Project Measurement: Selecting KPI Objectives

Article #6 of 20

Last week’s project measurement article examined the importance of identifying critical success factors (CSFs), which is the first step of Darby Consulting’s Performance Improvement Framework (PIF) for implementing performance measurement initiatives (see illustration below).


This week’s article explores the second step of PIF: selecting KPI (and KRI) objectives.

KPI objectives answers the question “what will we do to improve project performance and efficiency?” KPI objectives also help to ensure that selected measures will be well balanced and not focused on just one objective.

Well balanced measurement initiatives frequently take into consideration four to six KPI objectives. Below are four objectives that are routinely used by Darby Consulting’s clients:

  • Financial – focused on whether project outcomes are meeting business expectations; common measures include NPV, IRR, payback period, operating margins, revenue growth, asset utilization, earned value metrics, etc.
  • Process – concerned with internal processes and whether teams are efficient and achieving performance expectations; common measures include those that cover governance, processes, management reports, etc.
  • Execution – focused on whether projects are delivering on schedule, quality, reliability and safety targets; common measures include earned value metrics, safety, milestones met, schedule variance, etc.
  • Customer – concerned with meeting customer and stakeholder expectations (staff can be included as well); common measures include customer satisfaction ratings, company image and reputation, etc.

Some organizations include two additional objectives, such as staff and environment/community, due to their projects’ scope and complexity.

Below is an illustration of Darby’s four common KPI objectives, including items that are measured under each objective.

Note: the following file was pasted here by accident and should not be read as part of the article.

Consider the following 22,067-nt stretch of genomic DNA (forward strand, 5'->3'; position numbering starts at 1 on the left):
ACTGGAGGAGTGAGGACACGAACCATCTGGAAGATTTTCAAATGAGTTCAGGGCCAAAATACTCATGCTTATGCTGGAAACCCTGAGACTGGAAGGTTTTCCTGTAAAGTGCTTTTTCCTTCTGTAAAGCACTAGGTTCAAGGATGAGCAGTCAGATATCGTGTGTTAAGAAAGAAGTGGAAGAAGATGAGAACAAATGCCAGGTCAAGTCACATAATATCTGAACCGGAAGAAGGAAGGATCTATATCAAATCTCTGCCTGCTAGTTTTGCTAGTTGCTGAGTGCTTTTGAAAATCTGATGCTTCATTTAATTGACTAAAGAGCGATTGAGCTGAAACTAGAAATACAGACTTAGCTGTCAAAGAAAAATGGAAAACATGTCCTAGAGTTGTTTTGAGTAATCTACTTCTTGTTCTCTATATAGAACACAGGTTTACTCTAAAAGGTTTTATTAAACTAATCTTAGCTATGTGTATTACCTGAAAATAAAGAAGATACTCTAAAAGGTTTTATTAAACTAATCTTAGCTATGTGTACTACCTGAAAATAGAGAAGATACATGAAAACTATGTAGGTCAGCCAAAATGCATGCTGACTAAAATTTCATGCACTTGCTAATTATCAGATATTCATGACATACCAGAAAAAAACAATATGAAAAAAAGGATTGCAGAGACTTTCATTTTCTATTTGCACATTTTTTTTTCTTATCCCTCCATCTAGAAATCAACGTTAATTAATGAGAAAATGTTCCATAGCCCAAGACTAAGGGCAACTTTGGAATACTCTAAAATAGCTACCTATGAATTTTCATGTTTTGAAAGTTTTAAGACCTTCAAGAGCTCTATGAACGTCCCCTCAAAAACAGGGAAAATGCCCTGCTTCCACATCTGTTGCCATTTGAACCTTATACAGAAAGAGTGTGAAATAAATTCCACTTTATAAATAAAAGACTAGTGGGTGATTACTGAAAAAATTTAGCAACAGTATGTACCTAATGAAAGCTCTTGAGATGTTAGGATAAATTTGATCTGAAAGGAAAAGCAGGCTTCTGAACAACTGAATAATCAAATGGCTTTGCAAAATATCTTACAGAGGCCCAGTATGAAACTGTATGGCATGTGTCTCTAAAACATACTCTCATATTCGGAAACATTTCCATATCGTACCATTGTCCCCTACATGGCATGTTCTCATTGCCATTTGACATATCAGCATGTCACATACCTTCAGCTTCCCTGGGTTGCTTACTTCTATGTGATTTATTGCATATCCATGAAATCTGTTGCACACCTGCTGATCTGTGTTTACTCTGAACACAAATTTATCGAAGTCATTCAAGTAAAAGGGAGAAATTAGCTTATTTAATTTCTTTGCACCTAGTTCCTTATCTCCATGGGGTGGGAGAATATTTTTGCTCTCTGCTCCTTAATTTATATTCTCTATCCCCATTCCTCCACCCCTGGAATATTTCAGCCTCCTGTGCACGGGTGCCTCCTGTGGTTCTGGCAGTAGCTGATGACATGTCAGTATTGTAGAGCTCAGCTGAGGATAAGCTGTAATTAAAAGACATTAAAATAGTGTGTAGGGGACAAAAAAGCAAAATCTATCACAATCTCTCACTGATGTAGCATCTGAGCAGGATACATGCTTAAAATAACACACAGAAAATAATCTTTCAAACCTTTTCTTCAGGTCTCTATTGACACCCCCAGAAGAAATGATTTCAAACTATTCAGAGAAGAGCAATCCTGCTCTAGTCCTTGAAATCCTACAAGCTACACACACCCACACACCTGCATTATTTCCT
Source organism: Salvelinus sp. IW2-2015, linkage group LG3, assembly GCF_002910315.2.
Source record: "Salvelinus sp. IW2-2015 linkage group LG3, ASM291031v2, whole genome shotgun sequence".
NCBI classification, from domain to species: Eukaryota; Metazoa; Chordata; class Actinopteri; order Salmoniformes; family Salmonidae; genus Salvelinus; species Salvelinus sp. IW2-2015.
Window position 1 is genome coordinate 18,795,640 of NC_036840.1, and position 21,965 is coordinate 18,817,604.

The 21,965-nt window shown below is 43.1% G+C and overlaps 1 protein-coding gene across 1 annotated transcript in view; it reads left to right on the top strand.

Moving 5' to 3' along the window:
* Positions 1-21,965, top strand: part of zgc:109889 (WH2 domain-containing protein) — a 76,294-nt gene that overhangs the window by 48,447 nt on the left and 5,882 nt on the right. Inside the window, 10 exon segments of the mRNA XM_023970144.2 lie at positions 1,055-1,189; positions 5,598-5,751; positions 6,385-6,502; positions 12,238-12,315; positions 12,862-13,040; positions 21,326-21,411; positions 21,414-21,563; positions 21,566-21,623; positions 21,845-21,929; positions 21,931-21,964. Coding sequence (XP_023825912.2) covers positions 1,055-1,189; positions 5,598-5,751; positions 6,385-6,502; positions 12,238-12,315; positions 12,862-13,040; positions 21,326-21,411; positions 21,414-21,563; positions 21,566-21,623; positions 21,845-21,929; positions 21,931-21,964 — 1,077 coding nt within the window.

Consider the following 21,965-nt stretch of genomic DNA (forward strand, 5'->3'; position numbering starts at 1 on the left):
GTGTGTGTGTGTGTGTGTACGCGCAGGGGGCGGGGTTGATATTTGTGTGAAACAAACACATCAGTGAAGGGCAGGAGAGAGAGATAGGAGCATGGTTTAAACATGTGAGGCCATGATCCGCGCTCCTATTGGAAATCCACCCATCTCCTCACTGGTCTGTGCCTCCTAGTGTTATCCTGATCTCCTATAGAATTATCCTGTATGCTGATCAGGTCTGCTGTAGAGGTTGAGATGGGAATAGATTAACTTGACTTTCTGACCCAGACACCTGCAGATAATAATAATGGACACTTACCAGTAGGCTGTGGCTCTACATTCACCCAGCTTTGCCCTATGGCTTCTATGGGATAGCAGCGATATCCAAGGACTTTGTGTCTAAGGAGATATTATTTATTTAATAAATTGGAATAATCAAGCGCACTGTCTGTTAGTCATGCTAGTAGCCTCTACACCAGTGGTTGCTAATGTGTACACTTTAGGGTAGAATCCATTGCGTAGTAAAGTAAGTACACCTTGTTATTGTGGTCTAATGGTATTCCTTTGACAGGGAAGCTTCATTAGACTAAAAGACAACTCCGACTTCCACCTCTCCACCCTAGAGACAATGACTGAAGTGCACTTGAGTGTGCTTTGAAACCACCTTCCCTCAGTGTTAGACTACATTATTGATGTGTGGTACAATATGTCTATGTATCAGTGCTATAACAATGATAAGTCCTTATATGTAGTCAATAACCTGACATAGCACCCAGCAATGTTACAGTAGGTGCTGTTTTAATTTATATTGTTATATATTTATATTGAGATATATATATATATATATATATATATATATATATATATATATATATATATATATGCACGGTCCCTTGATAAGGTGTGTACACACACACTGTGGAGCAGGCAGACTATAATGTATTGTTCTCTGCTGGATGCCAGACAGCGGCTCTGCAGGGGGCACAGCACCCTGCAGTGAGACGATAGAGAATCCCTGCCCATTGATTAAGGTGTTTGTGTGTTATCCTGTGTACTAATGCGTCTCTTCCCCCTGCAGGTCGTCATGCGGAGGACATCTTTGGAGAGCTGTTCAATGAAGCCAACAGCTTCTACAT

While financial is a common objective of measurement initiatives, it is important to mention that true key performance indicators (KPIs) are not financial. Financial metrics do not indicate performance, but rather state the results of a project. Financial is included as an objective because it is a common objective of key reporting indicators (KRIs). Click here for more information on KRIs and KPIs.

Next week’s article will cover selecting KPI (and KRI) metrics that tie to the critical success factors and incorporate KPI objectives.

How Can Darby Help?

So what are your metric challenges? Does your project team or organization have identified metrics and associated actions? Is your team spending too much time gathering data for metrics that no one reviews? Darby Consulting has partnered with many Fortune 500 companies to plan and execute measurement initiatives that support a ‘continuous improving’ culture by not only focusing on reporting key results, but also identifying and measuring key performance indicators that lead to improved portfolio and project performance.

About Darby Consulting

Darby Consulting is a leading North American project and change management consulting firm providing project and program management consulting, project support and change readiness services. We serve organizations across multiple industries and provide experienced, certified project and change management professionals who can quickly and efficiently deploy processes, tools, templates and technologies to meet any project challenge.

How can we support your IT projects?

Let's Talk